When my fiancé Ryan and I got engaged almost two years ago, we knew a few things for certain: We wanted to get married on a beach in California, celebrate with as many of our friends and family as possible, and throw a rocking party.
But as we started the planning process, we quickly realized how easily the bills could get out of hand. Spending thousands of dollars on flowers or $20,000 on food and drink alone just didn't make sense to us -- or fit within our budget.
Ultimately, we were able to save thousands of dollars by making some relatively painless choices. Here's how we did it, along with some added advice from the experts:
Trim your wedding, not your guest list: One of the most commonly employed tactics for cutting a wedding budget is to shrink the guest list. But Bay Area wedding planner Elizabeth Clayton says you shouldn't let your budget force you to leave out loved ones: Settle on the people you want to celebrate with, then figure out how to make your budget accommodate those guests.
This often means rethinking the extras or even the fundamentals.
Clayton suggests reducing the options at the bar to just wine, champagne and beer, for example. That could save you several thousands of dollars for a 150-person wedding. Other tips: nixing the pricey red meat entree at dinner and replacing elaborate floral centerpieces with live potted plants or candles.
In our case, we are limiting our bar offerings and opting for tri-tip, a cut of steak popular in California, instead of pricier beef tenderloin. Those two decisions alone are saving us nearly $2,500.
"These are your closest friends and family," said Clayton, founder of Lowe House Events. "They hopefully aren't going to complain... A lot of times they won't even notice."
Watch out for hidden costs and fees: When my fiancé and I first started venue hunting, we were surprised to find that many places charged high "food and drink minimums" for Saturday weddings. So if a venue charged an $18,000 food and drink minimum, it meant we were on the hook for that amount even if our guests ate and drank just $12,000 worth of food and alcohol.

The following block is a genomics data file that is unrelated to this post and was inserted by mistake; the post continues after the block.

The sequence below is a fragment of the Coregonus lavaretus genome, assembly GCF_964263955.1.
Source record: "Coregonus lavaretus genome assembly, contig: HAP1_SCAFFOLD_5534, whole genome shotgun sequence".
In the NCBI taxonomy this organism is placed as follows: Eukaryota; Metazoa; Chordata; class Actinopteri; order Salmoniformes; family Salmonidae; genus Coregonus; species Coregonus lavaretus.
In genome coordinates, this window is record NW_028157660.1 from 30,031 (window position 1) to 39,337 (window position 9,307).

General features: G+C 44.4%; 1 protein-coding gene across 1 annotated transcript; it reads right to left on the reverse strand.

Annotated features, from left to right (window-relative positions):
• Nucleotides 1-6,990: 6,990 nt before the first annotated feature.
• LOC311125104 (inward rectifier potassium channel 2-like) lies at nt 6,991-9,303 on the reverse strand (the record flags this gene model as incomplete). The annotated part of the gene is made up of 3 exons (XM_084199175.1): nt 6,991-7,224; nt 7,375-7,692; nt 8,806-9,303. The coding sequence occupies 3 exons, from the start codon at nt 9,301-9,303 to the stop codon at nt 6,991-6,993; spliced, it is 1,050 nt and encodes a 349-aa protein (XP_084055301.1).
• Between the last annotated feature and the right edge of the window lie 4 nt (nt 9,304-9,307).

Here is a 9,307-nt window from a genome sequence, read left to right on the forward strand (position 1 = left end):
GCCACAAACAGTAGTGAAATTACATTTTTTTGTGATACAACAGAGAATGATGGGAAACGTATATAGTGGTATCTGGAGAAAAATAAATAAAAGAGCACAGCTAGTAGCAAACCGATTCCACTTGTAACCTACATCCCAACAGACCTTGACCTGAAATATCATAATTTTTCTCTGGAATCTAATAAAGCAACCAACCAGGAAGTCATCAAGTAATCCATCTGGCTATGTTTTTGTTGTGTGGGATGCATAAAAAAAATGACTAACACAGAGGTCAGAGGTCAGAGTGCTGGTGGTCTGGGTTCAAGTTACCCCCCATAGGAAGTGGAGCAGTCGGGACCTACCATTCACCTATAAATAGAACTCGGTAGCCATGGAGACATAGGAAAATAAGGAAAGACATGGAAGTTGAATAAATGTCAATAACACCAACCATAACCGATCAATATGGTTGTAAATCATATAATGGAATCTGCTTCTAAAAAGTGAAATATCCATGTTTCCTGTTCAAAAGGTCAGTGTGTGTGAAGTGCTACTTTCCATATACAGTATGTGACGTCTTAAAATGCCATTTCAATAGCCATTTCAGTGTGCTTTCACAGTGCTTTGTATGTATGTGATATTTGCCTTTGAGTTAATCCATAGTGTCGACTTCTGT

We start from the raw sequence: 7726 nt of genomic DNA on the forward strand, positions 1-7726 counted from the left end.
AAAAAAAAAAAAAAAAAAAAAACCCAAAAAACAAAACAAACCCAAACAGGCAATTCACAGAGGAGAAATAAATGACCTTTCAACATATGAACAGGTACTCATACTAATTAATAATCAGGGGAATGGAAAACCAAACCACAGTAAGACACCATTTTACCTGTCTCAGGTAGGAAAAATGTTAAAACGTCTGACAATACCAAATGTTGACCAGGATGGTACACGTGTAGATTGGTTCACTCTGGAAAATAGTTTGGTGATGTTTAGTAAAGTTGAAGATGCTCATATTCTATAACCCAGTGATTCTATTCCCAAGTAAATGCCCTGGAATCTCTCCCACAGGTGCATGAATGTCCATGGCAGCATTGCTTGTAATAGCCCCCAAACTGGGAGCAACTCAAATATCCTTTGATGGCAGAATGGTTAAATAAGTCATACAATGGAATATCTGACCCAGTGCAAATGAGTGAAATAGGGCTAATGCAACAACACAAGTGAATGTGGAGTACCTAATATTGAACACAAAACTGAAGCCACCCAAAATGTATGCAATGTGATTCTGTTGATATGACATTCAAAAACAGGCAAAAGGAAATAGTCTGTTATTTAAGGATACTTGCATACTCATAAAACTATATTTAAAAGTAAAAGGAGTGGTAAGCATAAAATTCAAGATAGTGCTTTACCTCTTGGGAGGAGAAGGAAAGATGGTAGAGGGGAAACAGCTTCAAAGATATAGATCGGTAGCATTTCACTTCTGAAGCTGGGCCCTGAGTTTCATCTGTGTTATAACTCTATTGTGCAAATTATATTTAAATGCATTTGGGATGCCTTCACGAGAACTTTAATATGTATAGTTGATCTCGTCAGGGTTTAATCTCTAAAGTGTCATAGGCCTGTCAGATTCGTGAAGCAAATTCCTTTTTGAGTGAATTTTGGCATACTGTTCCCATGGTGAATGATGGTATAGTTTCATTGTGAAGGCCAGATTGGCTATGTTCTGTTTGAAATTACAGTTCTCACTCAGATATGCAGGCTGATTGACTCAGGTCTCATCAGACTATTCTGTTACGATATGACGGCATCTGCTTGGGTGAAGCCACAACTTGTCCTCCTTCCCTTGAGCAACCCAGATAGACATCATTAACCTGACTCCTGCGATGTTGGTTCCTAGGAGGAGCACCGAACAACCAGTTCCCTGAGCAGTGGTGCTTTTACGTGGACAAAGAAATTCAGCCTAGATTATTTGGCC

You can often avoid or lessen these charges by choosing a less popular time, such as a Friday or Sunday, or simply finding a venue that doesn't charge minimums, which is what we did.
Buck tradition: I'm lucky enough to have eight bridesmaids who will stand beside me in our outdoor wedding ceremony. But with that many ladies, the bill for bridesmaid bouquets could have easily been $500 or more.
Instead, I'm having them hold brightly colored parasols, which cost only $8 each, making the entire bunch around the cost of a single floral bouquet.
Other possible bouquet substitutes include: fans, paper pinwheels or clutches. And Anthony Navarro, a Chicago-based wedding planner and owner of Liven It Up Events said he's coordinated an evening ceremony where the bridesmaids held lit candles, and others where brides made bouquets out of brooches.
Meanwhile paper goods, like programs or menus, and favors can be axed entirely or replaced with cheaper substitutes, Clayton said. For ours, we won't be providing menus and will use a large chalkboard sign that I made to serve as our program.
Shop small: While a small business won't necessarily be cheaper, they are often more willing to negotiate on price.
Plus, some startups are especially innovative. Instead of asking my bridesmaids to buy dresses they will never wear again, they are renting their dresses from Little Borrowed Dress. The company charges only $50 a dress (for the shorter styles) and simply requires them to pop the dresses in the mail after the wedding. Even with required insurance and shipping charges, the tab is under $70 per bridesmaid, less than half the price of a typical bridesmaid dress.
In Chicago, Navarro recently worked with a business called Just Press Play that provides "iPod DJ services." The couple provides the playlist, while the company provides speakers and an optional MC who controls the music and makes announcements throughout the night. At less than $600 for most wedding receptions, the cost is roughly half that of the typical DJ.
Step away from the glue gun: With websites like Pinterest providing ideas for thousands of wedding craft projects, it's easy to catch the DIY bug. But all those trips to your local craft store can really add up.
In my case, I was able to make the wedding program chalkboard sign and a large wooden directional sign for less than $60 -- far less than the price of some of the similar creations advertised on Etsy shops.
But I scrapped some other projects, like additional homemade signs and wine bottle table numbers, after realizing they just didn't make financial sense.
"DIY can often be just as pricey or more than buying it, especially if you're not an expert in that area," said Jamie Miles, an editor at wedding website TheKnot.com.